Check out photos of head coach Sean McVay and general manager Les Snead at the 2018 NFL Combine.
INDIANAPOLIS — The public-facing portions of the NFL Combine are important. The 32 teams all notice how the incoming rookies address the media, and the on-field testing can make a difference.
But what happens behind the scenes can sometimes leave the most significant impression.
That's especially for the top 60 interviews. Each team may select up to 60 of the 300-plus players in Indianapolis for a chance to get to know them in a more intimate setting — a hotel room at the Crown Plaza, Indianapolis. All 32 franchises have a room for these meetings. It's not the biggest room, so the individual player will meet with select team officials. And these meetings occur at night, often going from around six to 11 p.m.
However, these interviews last only 15 minutes.
"Fifteen minutes — who's an expert in 15 minutes?" Rams general manager Les Snead joked in an interview with therams.com on Sunday morning. "We always laugh about that."
Still, Snead, head coach Sean McVay, and the rest of Los Angeles' staff assembled in Indianapolis do their best to get the most out of that time.
"What we try to do is — hey, let's talk football," Snead said. "If we've got any hard questions to ask, we'll do that at another time, in another setting, another environment. But let's talk football. And a lot of times it's geared toward sitting down and doing what we do — put on their college film."
"I think the first thing is, it's all about football. And I think you want to be able to assess their ability to communicate what's going on," McVay said. "So we'll have tape involved in those meetings — might be some good plays, might be some bad plays. And you want to see how they're able to echo and articulate what their role, what their responsibility is within the framework of that individual play. And then see if they can take some accountability if there is a play where maybe they could've done better."
According to McVay, the accountability aspect of the conversations can be particularly important in an evaluation because L.A. is trying to assemble a team of players with strong football character.
"I think that ownership is something that some guys naturally possess, and others might not do that," McVay said. "But we're looking for guys who do take that accountably, that ownership, and aren't afraid to be coached, because we're just trying to help guys reach their highest potential. But if you can't be receptive to what you might be able to do better, then that's a concerning thing. And, fortunately, that hasn't really been the case with the guys we've talked to. It's been a pleasant experience with all the guys we've brought in so far."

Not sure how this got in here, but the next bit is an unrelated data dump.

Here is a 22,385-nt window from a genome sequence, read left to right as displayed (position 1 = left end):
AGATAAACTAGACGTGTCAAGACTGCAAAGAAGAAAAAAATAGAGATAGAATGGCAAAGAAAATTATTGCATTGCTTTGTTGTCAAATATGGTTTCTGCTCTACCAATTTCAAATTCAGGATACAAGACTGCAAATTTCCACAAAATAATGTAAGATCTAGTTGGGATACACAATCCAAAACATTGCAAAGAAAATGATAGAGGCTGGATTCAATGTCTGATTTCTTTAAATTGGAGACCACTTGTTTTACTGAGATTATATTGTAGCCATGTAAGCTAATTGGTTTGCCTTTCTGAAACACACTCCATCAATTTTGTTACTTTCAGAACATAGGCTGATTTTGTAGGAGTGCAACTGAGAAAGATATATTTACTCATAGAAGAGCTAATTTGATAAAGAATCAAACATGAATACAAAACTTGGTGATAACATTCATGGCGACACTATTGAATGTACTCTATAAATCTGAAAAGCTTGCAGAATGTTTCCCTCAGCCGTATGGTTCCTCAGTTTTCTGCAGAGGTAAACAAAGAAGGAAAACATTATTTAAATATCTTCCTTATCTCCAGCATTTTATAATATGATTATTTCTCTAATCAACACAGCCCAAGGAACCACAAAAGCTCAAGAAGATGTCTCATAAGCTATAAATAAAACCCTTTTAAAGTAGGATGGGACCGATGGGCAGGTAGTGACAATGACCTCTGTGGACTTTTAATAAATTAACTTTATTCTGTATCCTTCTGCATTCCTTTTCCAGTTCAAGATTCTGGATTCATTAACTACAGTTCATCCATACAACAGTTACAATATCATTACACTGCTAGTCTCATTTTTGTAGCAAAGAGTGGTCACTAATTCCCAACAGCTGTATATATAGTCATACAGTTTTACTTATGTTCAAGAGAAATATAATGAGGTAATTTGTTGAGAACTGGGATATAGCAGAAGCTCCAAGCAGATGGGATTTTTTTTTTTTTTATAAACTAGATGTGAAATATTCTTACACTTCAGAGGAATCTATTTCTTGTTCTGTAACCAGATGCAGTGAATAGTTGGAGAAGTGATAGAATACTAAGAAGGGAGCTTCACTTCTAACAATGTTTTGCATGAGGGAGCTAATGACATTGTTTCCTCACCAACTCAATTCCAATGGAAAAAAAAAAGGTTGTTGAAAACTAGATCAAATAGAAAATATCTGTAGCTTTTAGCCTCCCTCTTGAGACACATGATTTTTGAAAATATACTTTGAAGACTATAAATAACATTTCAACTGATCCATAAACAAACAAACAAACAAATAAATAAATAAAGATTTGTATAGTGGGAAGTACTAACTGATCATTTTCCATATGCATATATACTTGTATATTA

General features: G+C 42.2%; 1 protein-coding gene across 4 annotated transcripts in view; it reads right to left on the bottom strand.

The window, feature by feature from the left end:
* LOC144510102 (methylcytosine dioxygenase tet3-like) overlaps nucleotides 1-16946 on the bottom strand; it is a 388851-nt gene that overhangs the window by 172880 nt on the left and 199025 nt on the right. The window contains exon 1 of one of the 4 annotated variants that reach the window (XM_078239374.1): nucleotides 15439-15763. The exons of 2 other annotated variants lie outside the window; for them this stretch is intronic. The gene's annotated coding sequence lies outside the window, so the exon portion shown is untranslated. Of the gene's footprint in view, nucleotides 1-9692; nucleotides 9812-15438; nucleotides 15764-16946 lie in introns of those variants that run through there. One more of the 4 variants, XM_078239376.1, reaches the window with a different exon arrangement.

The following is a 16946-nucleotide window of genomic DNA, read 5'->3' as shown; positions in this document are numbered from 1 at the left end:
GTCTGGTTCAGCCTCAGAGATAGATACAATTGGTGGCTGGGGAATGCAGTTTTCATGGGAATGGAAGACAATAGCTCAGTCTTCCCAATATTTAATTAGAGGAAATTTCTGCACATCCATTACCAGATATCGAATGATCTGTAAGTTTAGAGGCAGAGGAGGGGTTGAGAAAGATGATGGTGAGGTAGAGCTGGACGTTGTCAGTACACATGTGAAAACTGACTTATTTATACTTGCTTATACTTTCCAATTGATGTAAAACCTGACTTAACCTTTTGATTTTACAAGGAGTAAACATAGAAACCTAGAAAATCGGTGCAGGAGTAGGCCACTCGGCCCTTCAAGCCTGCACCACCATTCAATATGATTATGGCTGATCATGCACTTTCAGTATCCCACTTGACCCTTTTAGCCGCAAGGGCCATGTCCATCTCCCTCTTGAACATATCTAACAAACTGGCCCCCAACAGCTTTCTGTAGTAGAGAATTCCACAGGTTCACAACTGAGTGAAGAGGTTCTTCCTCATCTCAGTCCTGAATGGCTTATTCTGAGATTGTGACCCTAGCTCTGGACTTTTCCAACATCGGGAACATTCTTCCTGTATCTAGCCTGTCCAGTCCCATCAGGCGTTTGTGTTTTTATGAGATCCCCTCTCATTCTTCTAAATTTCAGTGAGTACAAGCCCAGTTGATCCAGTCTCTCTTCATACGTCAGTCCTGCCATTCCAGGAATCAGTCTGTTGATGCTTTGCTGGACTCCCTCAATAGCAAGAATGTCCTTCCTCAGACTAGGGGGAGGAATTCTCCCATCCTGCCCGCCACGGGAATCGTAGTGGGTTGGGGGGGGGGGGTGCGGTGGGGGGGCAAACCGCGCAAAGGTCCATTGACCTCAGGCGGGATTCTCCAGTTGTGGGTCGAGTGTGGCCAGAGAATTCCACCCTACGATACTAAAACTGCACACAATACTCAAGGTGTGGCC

Going back to last year, wide receiver Cooper Kupp was one player whose interview stood out to McVay. The head coach has said a number of times since L.A. drafted the former Eastern Washington standout how well he came across in those 15 minutes.
"It was pretty quick that you realize this guy's different," McVay said. "When you meet him, you look at the way he was able to play in the Senior Bowl, and then obviously the consistent production he had throughout the course of his career. So it was kind of a combination of all those things. But specifically in the meeting, just his command and his overall presence and ability to communicate the game and what was going on on his tape. You could see that he was a special person and that he has a special understanding of the game."
With the Combine being such an important part of the pre-draft process, many of the incoming rookies have done a lot of preparation for these interviews. Sometimes, that can make the prospect come across a bit rehearsed. Both McVay and Snead have found that the best way to cut through that exterior and really get to know the player — as best as one can in 15 minutes — is through watching film.
"Everybody's going to come here intentional and prepared — as they should be, it's an important interview. But you try to take that guard down. Not necessarily for them to make a mistake, but just to get the real personality," Snead said. "I think once you get about three or four plays in, if you've got a scripted answer, you've run out. And then you get to get those guys more comfortable."
"Just like when we're coaching players, our philosophy isn't to try to create an uncomfortable atmosphere," McVay said. "Certainly you like to stress guys, but not in a manner where you like to be negative. But it's just about seeing how they handle their ability to look at the game of football. And then it kind of demonstrates how willing they are to be coached as well."
And with players going through so many different interviews in such a short amount of time, the Rams do have an appreciation for the toll the process likely takes on each individual.
"I give them credit," Snead said. "You think about it, depending on your background, where you're from, your personality introverted or extroverted — you might have 15, 16 interviews, or maybe even more. And you go back to back, and then all of a sudden you're sitting in a chair and there's [Patriots head coach Bill] Belichick staring at you. Or in another room there's [Hall of Fame quarterback and Broncos EVP of football operations] John Elway staring at you.
"And you just feel for the kids, you're like, 'You know what, this is pretty impressive that each one of those guys can come here and get through this,'" Snead added, "because I know that's got to be tough."